Senator BATE. I took that as a direction ; and I went and saw it, too.
I went to Senator Pasco immediately when I got it, and I saw the tele-
gram to him. That is my recollection.

Mr. COLYAR. Did you, as a lawyer, examine this claim ?

Senator BATE. Not as thoroughly, perhaps, as some persons did; faut
I examined it.

Mr. COLYAR. You satisfied yourself that it was a just and legal claim f

Senator BATE. As much so as any I ever saw. And not only that,
I think, and have always thought, that the best thing for that institu-
tion was to send the claim to the Court of Claims. The proof satisfied
me thoroughly that they had a claim of $400,000 or $450,000. The
truth is that the items which they gave and presented amounted to
$458,000, and I did not see why any of those items should be turned
off. I felt that if the claim was carried to the Court of Claims and


properly presented and argued they would have got $458,000, or some-
thing near it.

Mr. COLYAR. If it had gone to the Court of Claims would there not
have been greater delay, owing to the fact that after the court rendered
its decree it might not be approved and paid by Congress for years?

Senator BATE. Yes ; I thought there was something in that. That
was a matter of consultation between Senator Harris and myself, the
morning we came before this committee. We finally concluded that the
best thing to be done would be to send tbe matter to the Court of Claims.
One of the reasons why we hesitated about it was the great delay. I
subsequently saw one of the judges of the Court of Claims, and he
gave me information which, if I had had it at the time, would have led
me to insist on its going to the Court of Claims. He said that the great
delay there was not in the court itself, which kept up with everything
that was prepared by the attorneys, and I knew that this matter was

Senator CLAY. I find the great delay to be after the court renders
its decree.

Senator BATE. My relations with these parties have been pleasant.
My relations with Mr. Stahlman have been strained, growing out of
politics. 1 did not have much to do with him, however. I rather
steered clear of him ; but not after the question came up here and after
he told me that he had no pecuniary interest in the claim. Then I
determined to give any assistance I could in the matter.

Mr. COLYAR. When you got that answer from Barbee & Smith, the
safety which you felt in recommending the claim was, in great measure,
the high character of those two gentlemen?

Senator BATE. Yes; I would have relied on anything they told me.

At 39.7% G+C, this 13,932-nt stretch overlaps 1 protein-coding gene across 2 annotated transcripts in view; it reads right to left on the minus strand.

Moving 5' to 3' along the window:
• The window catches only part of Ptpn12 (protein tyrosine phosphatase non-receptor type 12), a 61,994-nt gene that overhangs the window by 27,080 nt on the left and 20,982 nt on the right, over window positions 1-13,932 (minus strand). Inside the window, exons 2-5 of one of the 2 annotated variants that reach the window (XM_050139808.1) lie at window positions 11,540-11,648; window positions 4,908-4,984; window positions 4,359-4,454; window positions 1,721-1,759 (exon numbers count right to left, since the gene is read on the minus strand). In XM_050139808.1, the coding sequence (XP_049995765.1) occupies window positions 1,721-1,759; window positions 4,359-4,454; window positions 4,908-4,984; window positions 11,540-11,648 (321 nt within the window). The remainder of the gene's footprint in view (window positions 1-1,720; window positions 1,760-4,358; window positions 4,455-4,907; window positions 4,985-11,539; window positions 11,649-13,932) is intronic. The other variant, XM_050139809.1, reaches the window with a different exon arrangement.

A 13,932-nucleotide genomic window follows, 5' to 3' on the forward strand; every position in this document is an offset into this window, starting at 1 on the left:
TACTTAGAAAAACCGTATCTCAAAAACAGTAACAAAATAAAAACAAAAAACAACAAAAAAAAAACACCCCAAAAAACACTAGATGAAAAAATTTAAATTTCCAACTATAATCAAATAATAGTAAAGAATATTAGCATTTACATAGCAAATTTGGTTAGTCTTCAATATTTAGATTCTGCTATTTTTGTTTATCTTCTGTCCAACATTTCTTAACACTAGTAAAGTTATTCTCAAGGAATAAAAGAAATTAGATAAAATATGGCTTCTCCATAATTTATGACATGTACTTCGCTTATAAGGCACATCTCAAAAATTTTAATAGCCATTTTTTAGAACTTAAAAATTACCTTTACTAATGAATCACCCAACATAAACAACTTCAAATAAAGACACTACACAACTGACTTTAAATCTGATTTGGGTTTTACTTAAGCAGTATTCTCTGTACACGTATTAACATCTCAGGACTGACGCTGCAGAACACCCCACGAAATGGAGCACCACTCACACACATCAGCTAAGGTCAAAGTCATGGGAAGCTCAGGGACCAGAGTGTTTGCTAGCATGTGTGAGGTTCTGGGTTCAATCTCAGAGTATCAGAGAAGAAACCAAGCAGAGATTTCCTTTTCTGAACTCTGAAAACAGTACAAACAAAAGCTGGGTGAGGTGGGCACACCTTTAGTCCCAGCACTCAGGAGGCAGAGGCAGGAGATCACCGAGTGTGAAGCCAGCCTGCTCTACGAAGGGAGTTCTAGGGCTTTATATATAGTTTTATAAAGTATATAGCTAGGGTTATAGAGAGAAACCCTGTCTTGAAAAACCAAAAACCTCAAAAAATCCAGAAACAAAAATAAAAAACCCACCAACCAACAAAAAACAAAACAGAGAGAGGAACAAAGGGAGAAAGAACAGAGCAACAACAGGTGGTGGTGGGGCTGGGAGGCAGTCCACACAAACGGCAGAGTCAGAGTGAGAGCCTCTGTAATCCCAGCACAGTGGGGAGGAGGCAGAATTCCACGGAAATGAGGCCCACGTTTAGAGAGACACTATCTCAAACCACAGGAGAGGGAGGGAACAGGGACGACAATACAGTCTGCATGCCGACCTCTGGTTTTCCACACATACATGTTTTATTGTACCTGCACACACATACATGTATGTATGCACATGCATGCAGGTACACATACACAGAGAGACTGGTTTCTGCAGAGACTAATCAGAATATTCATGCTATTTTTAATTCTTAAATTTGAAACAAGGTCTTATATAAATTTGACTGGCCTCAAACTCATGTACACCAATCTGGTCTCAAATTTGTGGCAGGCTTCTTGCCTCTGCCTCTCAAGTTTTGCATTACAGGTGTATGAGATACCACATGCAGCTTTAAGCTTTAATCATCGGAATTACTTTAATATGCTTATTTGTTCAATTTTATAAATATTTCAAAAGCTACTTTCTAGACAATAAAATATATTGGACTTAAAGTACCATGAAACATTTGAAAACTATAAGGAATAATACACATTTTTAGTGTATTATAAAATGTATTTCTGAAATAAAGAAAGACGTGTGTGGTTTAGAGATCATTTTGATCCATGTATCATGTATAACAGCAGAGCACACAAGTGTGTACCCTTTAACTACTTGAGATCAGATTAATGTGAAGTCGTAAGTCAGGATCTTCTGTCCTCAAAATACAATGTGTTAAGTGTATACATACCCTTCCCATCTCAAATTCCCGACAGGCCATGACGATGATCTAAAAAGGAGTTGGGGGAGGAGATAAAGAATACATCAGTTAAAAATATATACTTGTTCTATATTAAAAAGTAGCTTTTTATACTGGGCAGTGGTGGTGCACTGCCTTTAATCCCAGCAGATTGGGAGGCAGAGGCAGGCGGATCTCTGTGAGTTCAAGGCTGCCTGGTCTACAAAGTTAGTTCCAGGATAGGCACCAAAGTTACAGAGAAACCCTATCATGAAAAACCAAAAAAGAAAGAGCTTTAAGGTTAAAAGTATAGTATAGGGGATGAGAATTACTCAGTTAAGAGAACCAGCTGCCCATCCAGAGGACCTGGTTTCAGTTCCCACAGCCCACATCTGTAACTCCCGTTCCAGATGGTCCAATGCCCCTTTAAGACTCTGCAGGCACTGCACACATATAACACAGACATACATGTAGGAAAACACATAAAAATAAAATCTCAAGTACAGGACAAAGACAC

As I have said, I did not think that I was dealing with diplomatists.
My relations with them were exceedingly pleasant. I did not know Mr.
Smith much, only from reputation that he had a good reputation. I
knew Dr. Barbee well; I heard him preach twenty years ago, I think,
and lived in same city with him.

Mr. GARLAND. If you had known of the existence of this contract at
35 per cent when the debate occurred in the Senate, what would have
been your action?

Senator BATE. I do not think I would have voted for the bill. I do
not know what I would have done under the embarrassment, but I do
not think I would have voted for it.

Mr. HAWKINS. You said you introduced this bill frequently. Can
you tell how it happened that it had not passed?

Senator BATE. I gave you the reason a while ago. At that time
there was a sentiment in the Senate and in the country against such
bills, but in the last few years that sentiment had changed, and finally
the time came when we thought we could win.


Senator PASCO. I have been a member of this committee ever since
I came to the Senate, eleven years ago, and quite early in my member-
ship this claim was referred to me as a subcommittee. It was in the
first or second Congress after I came here, probably the latter. Senator
Bate introduced a bill providing for its payment upon each occasion,
and I think he continued to introduce it in every Congress after we
came here, for we came to the Senate at the same time. He says that


he thinks he introduced it in his second Congress, and probably that is
correct; and in every subsequent Congress he again introduced a bill
in the same terms. The matter was discussed occasionally between us,
but I felt that if the bill were pressed to a vote it would be defeated, so
that it was considered best to delay action, hoping for a more liberal
sentiment, and that we might get a favorable report at a later date.
That opportunity seemed to occur in the spring and early summer of
1896. In each Congress there seemed to be a softening of the feeling
between the North and the South and the conditions gradually to become
more favorable. The bill was then reported by me to the full commit-
tee. I heard that Mr. Stahlman was present before the committee
before the bill was reported, but if so 1 was not present at that meet-
ing. The question as to whether the committee should recommend the
bill came up when I was present.

There were three propositions before the committee: One which I